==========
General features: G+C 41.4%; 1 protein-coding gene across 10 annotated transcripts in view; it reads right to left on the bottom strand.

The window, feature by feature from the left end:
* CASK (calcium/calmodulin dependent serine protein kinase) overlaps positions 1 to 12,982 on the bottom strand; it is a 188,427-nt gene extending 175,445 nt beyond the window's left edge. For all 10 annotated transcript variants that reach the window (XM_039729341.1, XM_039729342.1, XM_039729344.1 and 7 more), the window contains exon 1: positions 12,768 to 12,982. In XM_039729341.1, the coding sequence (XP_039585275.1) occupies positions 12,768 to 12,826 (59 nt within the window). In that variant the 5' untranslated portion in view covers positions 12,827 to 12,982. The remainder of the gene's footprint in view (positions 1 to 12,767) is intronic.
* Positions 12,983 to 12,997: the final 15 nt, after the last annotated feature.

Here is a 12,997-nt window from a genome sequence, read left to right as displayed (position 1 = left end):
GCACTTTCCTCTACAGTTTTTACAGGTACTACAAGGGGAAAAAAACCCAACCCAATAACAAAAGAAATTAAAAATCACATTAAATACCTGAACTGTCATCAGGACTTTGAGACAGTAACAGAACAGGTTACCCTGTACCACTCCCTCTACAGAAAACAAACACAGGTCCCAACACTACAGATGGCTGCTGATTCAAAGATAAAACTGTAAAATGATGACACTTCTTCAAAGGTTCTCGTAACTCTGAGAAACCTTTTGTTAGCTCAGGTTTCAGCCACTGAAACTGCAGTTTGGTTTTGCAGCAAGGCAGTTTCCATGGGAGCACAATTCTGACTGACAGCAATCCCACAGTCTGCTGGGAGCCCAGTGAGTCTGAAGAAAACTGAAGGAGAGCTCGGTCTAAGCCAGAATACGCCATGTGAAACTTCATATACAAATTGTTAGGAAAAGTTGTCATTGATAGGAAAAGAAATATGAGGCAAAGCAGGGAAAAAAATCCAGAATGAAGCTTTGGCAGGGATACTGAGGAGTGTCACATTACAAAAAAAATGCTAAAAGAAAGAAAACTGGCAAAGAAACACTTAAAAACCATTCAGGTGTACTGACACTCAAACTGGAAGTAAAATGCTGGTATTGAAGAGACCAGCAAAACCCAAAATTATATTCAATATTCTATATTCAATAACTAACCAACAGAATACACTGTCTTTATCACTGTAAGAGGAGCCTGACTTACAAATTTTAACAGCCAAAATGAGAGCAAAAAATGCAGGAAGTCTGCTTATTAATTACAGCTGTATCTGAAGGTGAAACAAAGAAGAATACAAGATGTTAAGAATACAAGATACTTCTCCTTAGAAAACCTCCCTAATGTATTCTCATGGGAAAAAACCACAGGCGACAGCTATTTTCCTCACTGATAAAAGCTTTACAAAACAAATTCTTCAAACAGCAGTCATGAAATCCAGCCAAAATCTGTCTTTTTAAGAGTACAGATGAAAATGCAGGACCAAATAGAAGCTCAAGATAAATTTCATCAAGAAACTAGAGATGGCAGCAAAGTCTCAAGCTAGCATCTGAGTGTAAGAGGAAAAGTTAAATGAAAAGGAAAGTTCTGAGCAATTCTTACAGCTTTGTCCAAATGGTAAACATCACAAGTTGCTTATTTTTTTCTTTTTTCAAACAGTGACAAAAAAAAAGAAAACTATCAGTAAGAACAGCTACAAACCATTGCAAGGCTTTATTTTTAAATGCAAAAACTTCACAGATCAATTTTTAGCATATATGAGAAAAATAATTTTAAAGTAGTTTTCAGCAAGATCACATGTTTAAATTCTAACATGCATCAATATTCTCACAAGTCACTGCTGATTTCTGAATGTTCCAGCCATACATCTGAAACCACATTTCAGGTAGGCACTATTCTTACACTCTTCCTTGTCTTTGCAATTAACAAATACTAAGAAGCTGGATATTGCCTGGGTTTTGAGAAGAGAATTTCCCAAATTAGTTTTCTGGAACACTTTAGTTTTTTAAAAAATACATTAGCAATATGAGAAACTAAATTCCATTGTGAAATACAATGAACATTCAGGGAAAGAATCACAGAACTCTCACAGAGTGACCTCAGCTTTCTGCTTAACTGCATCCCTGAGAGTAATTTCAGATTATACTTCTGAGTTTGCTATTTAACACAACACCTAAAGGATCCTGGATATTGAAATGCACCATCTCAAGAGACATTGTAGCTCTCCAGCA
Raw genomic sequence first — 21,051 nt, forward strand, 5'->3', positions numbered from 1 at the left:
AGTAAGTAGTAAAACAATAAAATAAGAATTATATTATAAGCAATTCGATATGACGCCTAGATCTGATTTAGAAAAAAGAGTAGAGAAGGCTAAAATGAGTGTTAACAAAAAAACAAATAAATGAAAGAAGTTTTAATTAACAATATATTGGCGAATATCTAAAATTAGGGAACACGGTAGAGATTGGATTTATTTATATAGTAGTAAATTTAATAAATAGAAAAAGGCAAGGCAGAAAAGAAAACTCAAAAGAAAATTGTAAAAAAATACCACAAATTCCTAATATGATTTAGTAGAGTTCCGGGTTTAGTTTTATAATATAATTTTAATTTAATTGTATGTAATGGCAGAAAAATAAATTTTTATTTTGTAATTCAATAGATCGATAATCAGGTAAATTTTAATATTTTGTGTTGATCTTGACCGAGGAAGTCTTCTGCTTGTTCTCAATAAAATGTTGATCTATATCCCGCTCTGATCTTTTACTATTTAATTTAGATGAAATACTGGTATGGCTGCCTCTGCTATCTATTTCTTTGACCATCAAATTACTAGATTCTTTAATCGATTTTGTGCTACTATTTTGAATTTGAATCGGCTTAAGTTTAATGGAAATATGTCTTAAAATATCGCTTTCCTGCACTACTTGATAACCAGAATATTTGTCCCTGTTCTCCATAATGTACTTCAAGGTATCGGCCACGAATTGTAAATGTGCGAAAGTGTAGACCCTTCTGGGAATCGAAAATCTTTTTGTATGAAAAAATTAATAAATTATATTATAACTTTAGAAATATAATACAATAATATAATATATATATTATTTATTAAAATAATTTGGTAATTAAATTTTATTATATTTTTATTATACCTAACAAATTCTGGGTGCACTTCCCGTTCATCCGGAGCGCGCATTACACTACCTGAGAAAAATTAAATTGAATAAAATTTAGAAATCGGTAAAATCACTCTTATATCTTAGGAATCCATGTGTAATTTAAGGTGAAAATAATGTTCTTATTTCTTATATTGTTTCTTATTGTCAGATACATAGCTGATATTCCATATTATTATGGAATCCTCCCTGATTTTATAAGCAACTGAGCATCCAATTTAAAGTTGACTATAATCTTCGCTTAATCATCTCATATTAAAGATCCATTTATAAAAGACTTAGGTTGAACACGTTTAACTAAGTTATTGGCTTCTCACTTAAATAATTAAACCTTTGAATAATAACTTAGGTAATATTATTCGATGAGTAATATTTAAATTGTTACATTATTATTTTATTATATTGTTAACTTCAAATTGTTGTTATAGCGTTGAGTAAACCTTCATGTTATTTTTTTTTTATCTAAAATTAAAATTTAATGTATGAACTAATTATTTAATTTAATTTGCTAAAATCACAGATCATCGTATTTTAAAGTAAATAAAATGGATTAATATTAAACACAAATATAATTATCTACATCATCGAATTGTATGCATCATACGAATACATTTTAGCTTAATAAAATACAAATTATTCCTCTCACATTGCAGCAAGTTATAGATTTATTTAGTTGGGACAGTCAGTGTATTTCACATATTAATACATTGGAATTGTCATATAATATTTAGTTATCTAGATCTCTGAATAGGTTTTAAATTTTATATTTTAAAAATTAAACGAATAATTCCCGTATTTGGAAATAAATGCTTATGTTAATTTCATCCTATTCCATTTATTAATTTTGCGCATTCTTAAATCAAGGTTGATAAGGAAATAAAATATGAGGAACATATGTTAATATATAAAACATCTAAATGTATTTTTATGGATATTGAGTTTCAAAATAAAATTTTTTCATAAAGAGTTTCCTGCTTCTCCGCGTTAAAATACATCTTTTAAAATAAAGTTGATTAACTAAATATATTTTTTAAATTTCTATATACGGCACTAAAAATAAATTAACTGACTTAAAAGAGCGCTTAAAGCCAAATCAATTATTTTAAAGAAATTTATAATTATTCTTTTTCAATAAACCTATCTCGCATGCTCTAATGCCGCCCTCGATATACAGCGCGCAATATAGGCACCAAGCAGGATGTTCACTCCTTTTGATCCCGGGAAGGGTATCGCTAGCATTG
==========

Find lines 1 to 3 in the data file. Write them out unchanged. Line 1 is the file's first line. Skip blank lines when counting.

General features: G+C 41.4%; 1 protein-coding gene across 10 annotated transcripts in view; it reads right to left on the bottom strand.

The window, feature by feature from the left end:
* CASK (calcium/calmodulin dependent serine protein kinase) overlaps positions 1 to 12,982 on the bottom strand; it is a 188,427-nt gene extending 175,445 nt beyond the window's left edge. For all 10 annotated transcript variants that reach the window (XM_039729341.1, XM_039729342.1, XM_039729344.1 and 7 more), the window contains exon 1: positions 12,768 to 12,982. In XM_039729341.1, the coding sequence (XP_039585275.1) occupies positions 12,768 to 12,826 (59 nt within the window). In that variant the 5' untranslated portion in view covers positions 12,827 to 12,982. The remainder of the gene's footprint in view (positions 1 to 12,767) is intronic.